# Quadratic Functions

**4 Graph**

Some quadratic functions are shown in figure 1:

Figure 1: Some Quadratic Functions

Looking at the various graphs we have, we can draw several conclusions.

• There seems to be two kind of graphs. Some open up, the
others open

down.

• All the graphs seem to have a similar shape, that of a U. Besides the way

they open, another important factor in characterizing these graphs seems

to be the position of the graphs with respect to both axes. Some graphs

intersect the x-axis twice, others once, some never. All graphs intersect

the y-axis once.

It turns out that it is fairly easy to predict how the graph will look if we

have its equation. This is what we study next.

**4.1 Orientation**

• If a > 0 the parabola opens up.

• If a < 0 the parabola opens down.

**Example 15 **The graph of y = x^{2} − 4 opens up.

**Example 16** The graph of y + 2x^{2} − 5x = 3 opens down.

4.2 The y-intercept

Remember, to find the y-intercept, we set x = 0 and solve for y. If we do this

in y = ax^{2} +bx+c, we have that y = c. So, the y-intercept of y = ax^{2} +bx+c

is the point (0, c). This tells us that when the equation is in standard form,
we

get the y-intercept with no computations.

**Example 17** The y-intercept of y = x^{2} − 4 is (0,−4)

**Example 18** The y intercept of y +2x^{2} − 5x = 3 is (0, 3)

**4.3 X-intercepts**

Remember, to find the x-intercepts, we set y = 0 and solve for x. To find the

x-intercepts of y = ax^{2} + bx + c, we need to solve ax^{2} + bx + c = 0. This is a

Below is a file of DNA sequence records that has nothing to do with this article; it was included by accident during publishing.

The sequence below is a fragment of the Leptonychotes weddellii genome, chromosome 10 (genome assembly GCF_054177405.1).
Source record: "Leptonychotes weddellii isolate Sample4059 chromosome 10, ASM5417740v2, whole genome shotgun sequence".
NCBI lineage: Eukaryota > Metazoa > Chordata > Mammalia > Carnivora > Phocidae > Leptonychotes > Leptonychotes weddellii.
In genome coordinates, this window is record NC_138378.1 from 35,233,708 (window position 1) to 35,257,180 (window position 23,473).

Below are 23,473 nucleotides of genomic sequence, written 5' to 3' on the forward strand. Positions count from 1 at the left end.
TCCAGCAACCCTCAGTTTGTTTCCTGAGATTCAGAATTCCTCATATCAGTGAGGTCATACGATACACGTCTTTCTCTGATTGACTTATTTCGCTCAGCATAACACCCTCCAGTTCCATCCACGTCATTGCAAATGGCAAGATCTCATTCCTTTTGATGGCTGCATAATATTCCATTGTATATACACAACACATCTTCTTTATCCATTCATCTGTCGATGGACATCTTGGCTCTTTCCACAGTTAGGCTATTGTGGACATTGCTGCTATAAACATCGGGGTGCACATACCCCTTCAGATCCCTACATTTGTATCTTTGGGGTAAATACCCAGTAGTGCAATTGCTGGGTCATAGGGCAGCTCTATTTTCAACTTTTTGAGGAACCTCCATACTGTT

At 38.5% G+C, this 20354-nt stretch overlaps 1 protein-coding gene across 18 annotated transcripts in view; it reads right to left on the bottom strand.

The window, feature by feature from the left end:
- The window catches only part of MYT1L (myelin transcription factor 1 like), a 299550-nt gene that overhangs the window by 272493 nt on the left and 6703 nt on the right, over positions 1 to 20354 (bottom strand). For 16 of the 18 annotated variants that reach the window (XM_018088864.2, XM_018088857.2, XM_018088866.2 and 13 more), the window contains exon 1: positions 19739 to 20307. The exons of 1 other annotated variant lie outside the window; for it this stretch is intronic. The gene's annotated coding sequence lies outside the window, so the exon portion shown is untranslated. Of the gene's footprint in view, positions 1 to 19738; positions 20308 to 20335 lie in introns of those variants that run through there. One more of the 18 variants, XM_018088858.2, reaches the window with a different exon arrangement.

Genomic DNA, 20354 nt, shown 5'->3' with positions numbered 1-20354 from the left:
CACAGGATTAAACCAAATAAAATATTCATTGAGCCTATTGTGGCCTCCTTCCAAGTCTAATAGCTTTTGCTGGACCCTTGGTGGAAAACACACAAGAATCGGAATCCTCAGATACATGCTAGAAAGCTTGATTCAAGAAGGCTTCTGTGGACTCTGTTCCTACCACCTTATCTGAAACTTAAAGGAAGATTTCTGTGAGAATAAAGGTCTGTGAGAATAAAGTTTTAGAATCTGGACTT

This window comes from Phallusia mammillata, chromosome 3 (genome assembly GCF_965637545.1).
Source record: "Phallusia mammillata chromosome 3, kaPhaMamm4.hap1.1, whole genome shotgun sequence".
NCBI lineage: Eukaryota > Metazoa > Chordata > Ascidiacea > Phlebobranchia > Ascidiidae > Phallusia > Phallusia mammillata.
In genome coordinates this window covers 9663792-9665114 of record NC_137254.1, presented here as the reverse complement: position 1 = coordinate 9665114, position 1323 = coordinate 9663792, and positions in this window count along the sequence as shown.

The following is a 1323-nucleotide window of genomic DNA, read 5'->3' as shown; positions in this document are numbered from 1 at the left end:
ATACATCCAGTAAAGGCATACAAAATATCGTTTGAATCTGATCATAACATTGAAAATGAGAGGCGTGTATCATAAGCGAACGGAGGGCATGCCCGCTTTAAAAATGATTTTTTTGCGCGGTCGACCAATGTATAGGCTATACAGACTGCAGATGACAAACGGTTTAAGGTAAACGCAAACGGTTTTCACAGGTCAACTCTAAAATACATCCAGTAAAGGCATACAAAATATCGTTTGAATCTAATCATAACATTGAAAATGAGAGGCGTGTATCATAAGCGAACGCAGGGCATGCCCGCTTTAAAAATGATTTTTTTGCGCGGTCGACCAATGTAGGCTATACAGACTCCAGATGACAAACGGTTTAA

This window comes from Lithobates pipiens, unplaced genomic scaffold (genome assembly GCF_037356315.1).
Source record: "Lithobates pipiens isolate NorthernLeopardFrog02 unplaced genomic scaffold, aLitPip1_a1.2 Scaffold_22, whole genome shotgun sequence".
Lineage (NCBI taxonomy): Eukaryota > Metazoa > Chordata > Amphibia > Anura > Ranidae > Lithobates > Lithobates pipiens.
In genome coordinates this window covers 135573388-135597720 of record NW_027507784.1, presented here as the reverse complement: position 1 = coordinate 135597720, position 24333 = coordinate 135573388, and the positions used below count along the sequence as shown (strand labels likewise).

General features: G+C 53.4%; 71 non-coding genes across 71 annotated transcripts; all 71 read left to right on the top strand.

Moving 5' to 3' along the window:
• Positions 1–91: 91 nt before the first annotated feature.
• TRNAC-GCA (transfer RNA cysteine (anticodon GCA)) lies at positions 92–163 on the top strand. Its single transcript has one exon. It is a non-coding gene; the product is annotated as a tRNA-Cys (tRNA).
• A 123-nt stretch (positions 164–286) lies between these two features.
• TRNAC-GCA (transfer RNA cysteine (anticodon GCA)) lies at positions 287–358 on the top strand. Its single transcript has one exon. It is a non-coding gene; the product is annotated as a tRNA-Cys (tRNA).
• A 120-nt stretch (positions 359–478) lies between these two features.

quadratic equation, its solutions are given by the quadratic formula.

**Example 19** Find the x-intercepts of y = x^{2} − x − 6.

To find them, we need to solve x^{2} − x −6 = 0. We already solved this equation

above, and found that its solutions were x = −2 and x = 3. Therefore, the

x-intercepts are (−2, 0) and (3, 0).

**Example 20 **Find the x-intercepts of y = x^{2} + x+ 1.

To find them, we need to solve x^{2} + x +1 = 0. We already solved this equation

above, and found that it had no solutions. Therefore, y = x^{2} + x + 1 has no
xintercepts.

We can even tell more about it. Since the coefficient of x^{2} is positive,

it means that its graph opens up. Hence, the graph is entirely above the x-axis.

**4.4 Vertex**

**Definition 21 (vertex) **The vertex is the highest point on a parabola if the

parabola opens down, it is the lowest point if the parabola opens up. See Figure

2. The vertex is a point, hence finding the vertex means finding its x and y-

Figure 2: Vertex of Quadratic Functions

coordinates.

• The x-coordinate of the vertex is .

• To find the y-coordinate of the vertex, simply plug the x-coordinate in

the equation and compute y. If the quadratic function is y = f (x) =

ax^{2} + bx + c, then the coordinates of the vertex are
.

• If the quadratic function is in vertex form, then the coordinates of the

vertex are (h, k).

**Example 22 **Find the vertex of y = x^{2} + x + 1.

Here, a = b = c = 1. Hence, the x-coordinate of the vertex
is

The y-coordinate of the vertex is then

The coordinates of the vertex are:
. In this case, knowing the vertex